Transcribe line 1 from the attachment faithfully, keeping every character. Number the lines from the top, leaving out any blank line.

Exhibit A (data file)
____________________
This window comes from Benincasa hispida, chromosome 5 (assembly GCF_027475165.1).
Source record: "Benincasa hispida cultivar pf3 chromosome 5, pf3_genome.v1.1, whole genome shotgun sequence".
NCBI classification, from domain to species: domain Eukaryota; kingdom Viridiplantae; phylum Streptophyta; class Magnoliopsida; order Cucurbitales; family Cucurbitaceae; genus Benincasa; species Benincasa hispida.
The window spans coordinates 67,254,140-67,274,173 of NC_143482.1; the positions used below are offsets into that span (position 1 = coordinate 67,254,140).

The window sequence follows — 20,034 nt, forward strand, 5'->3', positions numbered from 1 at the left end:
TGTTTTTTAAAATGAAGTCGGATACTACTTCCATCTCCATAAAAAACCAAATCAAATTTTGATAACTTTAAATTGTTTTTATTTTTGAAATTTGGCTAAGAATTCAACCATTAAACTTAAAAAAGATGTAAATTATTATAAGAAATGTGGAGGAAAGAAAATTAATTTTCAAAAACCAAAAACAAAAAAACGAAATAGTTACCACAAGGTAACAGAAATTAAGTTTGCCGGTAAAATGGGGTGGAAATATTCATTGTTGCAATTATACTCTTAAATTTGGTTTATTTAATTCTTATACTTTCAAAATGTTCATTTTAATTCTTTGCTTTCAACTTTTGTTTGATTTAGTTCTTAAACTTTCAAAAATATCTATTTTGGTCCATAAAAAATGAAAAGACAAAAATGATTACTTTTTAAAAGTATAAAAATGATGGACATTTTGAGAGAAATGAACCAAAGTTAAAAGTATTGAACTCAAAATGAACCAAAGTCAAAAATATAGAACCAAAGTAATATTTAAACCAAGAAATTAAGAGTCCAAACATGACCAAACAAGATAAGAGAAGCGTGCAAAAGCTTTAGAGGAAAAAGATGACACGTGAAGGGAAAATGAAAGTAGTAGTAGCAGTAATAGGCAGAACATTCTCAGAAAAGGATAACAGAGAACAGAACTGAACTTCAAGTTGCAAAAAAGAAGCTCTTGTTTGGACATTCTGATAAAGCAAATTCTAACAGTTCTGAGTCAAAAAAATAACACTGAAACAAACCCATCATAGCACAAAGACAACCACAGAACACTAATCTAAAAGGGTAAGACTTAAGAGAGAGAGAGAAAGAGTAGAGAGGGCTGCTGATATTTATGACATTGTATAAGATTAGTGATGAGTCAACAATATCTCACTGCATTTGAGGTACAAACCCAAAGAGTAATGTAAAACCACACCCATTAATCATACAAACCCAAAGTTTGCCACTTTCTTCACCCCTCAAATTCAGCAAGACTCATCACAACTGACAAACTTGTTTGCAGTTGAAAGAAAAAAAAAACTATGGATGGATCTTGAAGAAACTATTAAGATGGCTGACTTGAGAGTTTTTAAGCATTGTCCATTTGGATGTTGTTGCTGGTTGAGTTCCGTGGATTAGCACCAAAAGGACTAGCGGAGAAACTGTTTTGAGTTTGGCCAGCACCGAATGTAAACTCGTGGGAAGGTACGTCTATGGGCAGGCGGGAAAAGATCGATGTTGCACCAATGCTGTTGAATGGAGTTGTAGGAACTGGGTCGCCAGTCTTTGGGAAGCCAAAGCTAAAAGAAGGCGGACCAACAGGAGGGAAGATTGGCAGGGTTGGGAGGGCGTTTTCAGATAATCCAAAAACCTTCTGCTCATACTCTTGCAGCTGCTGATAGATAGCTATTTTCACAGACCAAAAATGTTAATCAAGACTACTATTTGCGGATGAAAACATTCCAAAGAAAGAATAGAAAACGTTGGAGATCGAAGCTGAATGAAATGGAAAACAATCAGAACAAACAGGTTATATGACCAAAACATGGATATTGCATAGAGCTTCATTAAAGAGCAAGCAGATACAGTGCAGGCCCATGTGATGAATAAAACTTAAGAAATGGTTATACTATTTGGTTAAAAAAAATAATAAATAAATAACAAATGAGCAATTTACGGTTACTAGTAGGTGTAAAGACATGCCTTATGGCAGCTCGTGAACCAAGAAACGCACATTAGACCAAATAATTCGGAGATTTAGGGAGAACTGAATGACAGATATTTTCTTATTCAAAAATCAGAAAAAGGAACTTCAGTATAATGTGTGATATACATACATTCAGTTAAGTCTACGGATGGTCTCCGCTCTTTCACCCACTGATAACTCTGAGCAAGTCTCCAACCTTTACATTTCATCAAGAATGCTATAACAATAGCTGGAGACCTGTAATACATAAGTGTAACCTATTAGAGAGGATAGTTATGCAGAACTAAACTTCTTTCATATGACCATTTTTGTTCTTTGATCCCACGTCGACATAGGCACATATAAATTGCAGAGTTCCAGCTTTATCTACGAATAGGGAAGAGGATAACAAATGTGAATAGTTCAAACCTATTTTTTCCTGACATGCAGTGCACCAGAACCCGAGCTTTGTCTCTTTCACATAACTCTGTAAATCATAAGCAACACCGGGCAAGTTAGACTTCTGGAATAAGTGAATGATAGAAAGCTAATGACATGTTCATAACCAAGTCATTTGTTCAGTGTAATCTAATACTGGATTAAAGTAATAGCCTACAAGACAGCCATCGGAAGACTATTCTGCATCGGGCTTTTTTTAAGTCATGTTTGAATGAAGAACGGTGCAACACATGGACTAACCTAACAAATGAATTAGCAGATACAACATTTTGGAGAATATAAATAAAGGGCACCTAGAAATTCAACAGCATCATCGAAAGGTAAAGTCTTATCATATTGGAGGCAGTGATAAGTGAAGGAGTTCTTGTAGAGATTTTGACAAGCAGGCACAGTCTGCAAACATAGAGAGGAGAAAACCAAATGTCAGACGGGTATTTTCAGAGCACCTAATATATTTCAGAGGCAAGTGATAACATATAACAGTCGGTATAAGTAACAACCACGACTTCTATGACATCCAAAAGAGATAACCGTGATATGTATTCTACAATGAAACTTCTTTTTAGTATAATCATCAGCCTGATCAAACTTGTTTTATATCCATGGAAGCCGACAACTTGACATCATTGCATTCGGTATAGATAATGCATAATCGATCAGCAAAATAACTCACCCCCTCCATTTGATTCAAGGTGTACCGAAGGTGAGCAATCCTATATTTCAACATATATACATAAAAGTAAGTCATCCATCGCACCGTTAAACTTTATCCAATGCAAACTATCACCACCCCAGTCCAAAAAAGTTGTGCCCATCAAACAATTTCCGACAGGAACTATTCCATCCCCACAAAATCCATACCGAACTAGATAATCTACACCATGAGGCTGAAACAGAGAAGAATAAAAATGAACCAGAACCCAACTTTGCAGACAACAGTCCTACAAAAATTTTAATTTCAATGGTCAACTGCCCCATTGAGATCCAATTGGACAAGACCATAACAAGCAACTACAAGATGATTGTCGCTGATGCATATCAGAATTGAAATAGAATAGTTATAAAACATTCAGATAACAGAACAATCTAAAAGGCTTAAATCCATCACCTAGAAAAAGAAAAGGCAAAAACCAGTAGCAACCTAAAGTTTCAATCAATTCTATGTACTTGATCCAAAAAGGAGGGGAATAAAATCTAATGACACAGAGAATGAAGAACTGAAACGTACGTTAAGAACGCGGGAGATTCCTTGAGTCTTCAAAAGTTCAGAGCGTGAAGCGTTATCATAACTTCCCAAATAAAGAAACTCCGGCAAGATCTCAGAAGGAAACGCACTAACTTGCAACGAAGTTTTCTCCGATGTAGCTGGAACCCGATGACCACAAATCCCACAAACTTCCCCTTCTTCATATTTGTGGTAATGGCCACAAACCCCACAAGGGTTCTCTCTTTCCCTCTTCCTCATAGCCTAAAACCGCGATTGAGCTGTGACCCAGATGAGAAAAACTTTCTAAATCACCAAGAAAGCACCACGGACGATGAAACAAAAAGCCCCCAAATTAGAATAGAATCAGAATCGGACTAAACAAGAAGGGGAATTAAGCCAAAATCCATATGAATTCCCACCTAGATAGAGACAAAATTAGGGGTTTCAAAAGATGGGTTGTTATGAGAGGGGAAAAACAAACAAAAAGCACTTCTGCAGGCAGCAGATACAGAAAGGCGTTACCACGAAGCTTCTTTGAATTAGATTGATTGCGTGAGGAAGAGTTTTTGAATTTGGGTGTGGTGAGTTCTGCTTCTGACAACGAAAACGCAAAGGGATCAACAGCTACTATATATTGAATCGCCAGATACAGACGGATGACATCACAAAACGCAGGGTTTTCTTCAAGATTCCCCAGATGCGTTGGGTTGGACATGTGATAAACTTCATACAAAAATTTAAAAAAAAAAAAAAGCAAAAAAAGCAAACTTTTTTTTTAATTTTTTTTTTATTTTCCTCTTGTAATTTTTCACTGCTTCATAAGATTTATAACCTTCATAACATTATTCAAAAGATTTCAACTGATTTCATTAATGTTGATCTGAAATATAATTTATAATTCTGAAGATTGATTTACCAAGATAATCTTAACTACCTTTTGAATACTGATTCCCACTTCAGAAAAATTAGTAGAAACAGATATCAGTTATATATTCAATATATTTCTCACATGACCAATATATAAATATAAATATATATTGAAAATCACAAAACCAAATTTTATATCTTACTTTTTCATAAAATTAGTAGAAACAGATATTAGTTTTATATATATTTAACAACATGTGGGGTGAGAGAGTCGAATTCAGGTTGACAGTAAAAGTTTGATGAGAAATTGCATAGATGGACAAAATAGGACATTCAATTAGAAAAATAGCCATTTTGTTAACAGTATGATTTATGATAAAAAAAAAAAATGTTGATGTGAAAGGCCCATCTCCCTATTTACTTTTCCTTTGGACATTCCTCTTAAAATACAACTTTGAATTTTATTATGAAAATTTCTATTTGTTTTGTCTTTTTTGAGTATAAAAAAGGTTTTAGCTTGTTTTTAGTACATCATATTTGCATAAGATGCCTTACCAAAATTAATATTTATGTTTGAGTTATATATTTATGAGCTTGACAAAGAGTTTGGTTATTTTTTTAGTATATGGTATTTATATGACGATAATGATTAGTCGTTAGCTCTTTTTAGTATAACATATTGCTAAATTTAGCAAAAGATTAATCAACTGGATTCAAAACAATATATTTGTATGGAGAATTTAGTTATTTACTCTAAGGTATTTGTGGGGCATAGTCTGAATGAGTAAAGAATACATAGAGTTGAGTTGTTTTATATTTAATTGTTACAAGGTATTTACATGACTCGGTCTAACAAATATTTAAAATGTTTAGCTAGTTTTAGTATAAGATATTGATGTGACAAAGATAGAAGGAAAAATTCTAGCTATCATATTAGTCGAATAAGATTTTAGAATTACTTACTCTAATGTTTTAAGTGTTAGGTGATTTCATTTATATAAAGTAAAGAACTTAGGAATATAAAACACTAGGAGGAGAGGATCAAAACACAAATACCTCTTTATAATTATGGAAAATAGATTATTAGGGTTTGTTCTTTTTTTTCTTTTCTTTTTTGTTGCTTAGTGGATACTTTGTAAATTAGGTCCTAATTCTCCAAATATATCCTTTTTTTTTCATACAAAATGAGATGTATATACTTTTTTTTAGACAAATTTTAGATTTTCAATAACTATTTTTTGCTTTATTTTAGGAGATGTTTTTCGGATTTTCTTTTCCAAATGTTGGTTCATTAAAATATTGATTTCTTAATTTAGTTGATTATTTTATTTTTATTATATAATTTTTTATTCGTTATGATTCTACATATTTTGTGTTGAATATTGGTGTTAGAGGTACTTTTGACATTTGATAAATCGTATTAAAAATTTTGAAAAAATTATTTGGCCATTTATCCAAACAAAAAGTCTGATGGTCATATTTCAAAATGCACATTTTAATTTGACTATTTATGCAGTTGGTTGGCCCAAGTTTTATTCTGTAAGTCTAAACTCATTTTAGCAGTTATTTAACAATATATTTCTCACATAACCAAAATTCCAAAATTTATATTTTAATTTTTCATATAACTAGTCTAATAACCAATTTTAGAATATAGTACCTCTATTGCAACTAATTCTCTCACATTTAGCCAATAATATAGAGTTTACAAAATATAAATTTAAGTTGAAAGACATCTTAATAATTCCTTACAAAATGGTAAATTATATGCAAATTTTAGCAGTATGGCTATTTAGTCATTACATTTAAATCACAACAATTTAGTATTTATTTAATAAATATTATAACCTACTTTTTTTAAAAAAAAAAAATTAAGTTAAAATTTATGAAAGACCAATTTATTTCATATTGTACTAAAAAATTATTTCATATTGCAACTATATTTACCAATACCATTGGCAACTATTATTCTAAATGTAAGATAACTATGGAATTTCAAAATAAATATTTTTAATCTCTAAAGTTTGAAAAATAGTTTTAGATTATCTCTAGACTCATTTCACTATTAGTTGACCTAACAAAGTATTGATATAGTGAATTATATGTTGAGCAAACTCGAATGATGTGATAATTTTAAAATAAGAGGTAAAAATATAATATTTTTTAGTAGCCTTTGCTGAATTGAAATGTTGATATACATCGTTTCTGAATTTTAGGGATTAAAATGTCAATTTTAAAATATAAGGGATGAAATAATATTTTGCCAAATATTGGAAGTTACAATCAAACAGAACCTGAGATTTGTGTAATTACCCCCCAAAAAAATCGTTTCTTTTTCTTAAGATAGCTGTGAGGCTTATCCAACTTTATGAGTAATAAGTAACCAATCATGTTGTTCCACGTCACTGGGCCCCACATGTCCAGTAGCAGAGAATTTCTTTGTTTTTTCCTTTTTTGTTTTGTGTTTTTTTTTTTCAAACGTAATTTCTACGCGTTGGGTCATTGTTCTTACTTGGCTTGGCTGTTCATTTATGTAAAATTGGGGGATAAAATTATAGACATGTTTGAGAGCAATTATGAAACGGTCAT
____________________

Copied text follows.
This window comes from Benincasa hispida, chromosome 5 (assembly GCF_027475165.1).